The Assembly's health committee is holding a one day inquiry into stillbirths in Wales. It's the result of lobbying by a Isobel Martin, a mother who lives near Sennybridge in Powys. Her first baby was stillborn and she's giving evidence today.
Isobel Martin noticed that her baby was moving less. Her midwife told her to record the number of kicks, which were getting fewer. A series of tests was carried out over the next three weeks until an ultrasound scan confirmed that the baby had died. Holly was stillborn after a 16 hour labour.
Isobel Martin started her campaign 25 years after Holly's death because there was little sign of progress in reducing the number of stillbirths. In contrast, there are now fewer neonatal deaths when babies with medical problems are born alive. The stillbirth and neonatal death charity Sands, which is also giving evidence to AMs, says routine antenatal care in Wales is failing to spot too many babies who need help.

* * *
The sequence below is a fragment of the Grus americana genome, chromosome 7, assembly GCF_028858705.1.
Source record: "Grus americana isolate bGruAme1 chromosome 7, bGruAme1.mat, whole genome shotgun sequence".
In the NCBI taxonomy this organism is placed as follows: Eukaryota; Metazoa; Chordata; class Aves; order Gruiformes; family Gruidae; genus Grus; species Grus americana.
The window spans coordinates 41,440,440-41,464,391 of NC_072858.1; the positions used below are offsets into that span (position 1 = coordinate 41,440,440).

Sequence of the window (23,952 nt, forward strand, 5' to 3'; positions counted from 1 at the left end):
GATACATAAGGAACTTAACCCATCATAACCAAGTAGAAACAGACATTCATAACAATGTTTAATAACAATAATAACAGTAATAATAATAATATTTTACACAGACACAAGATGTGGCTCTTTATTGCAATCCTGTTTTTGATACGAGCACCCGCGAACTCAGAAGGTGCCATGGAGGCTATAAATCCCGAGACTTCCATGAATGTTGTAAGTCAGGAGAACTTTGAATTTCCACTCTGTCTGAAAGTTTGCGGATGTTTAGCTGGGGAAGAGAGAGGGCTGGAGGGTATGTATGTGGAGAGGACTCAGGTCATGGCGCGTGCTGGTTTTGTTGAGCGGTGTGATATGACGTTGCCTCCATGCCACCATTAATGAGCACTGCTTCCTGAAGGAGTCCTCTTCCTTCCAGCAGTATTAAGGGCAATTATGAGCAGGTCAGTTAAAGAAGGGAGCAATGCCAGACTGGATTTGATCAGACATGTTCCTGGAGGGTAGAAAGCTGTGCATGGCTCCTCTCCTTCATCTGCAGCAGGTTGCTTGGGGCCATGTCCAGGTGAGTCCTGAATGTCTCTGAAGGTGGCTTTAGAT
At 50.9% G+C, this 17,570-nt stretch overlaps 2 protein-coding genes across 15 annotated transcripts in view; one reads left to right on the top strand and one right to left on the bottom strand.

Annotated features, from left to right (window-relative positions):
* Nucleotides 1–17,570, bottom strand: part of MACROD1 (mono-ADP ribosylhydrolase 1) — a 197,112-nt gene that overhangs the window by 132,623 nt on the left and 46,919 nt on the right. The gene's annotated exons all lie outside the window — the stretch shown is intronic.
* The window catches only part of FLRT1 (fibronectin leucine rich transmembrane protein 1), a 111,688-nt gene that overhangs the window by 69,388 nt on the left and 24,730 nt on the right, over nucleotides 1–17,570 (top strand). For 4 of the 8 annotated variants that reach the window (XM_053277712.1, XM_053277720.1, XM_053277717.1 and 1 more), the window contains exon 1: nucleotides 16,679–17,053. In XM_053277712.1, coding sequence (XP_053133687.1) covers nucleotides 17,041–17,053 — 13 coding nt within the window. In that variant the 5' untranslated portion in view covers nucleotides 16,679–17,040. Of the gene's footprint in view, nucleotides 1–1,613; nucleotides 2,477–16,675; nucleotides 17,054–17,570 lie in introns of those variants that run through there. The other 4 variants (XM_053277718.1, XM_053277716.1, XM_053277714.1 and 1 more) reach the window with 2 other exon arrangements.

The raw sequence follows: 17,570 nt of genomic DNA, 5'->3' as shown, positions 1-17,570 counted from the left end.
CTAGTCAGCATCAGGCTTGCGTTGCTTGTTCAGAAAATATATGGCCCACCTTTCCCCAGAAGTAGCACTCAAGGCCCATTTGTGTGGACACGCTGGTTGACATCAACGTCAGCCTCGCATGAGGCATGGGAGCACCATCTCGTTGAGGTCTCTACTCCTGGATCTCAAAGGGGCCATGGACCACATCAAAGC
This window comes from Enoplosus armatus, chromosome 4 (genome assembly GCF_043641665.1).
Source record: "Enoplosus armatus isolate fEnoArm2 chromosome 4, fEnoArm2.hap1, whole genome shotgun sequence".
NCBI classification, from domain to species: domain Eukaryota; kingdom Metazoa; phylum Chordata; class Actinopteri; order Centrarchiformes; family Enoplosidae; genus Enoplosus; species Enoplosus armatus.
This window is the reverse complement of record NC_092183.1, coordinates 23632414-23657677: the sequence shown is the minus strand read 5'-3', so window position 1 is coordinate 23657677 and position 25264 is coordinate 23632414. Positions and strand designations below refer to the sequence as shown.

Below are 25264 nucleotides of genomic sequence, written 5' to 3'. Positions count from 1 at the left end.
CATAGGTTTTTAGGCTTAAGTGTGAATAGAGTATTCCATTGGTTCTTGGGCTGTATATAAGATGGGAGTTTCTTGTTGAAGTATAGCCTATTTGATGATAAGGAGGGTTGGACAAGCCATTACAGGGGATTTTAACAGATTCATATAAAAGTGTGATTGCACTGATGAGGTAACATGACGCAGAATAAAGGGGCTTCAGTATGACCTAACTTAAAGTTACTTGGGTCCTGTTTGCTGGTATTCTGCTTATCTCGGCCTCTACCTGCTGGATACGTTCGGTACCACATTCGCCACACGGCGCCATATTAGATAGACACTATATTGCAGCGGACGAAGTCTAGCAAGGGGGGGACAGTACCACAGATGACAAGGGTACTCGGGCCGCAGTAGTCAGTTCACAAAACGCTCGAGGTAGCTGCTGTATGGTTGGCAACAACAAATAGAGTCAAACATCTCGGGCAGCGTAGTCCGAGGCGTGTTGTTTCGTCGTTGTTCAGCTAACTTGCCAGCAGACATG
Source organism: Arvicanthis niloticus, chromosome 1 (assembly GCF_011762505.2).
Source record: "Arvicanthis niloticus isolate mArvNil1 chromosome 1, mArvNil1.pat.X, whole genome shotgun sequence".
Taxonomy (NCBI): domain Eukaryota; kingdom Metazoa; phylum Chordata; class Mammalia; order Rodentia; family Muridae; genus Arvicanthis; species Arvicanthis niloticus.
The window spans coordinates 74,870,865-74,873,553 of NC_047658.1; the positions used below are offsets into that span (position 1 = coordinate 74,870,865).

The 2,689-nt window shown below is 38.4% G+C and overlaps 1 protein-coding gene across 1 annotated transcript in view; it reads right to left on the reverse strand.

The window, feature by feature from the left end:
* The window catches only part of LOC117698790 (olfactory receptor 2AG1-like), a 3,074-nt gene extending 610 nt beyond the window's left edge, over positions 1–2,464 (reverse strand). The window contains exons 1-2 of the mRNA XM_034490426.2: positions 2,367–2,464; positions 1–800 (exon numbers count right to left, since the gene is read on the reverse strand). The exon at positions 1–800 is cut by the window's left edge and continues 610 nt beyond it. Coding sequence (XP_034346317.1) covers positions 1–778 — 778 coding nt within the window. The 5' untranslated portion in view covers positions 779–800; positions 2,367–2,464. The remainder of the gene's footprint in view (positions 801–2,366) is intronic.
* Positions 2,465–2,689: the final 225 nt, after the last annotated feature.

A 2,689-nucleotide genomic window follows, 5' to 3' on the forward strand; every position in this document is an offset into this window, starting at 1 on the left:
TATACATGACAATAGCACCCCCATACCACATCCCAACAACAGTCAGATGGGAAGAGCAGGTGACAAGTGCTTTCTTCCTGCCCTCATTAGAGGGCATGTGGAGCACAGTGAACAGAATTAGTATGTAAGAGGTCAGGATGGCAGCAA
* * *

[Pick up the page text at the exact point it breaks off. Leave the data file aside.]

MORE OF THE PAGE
Sands says the perception that these babies are somehow 'meant to die' must be challenged. In 90% of cases there is no lethal congenital anomaly or any significant fetal condition. The majority of stillbirths are unexplained. The Welsh Government has established an National Stillbirths Management Group to look at how more can be done to achieve 'a healthy woman, a healthy pregnancy and a healthy baby' whenever possible.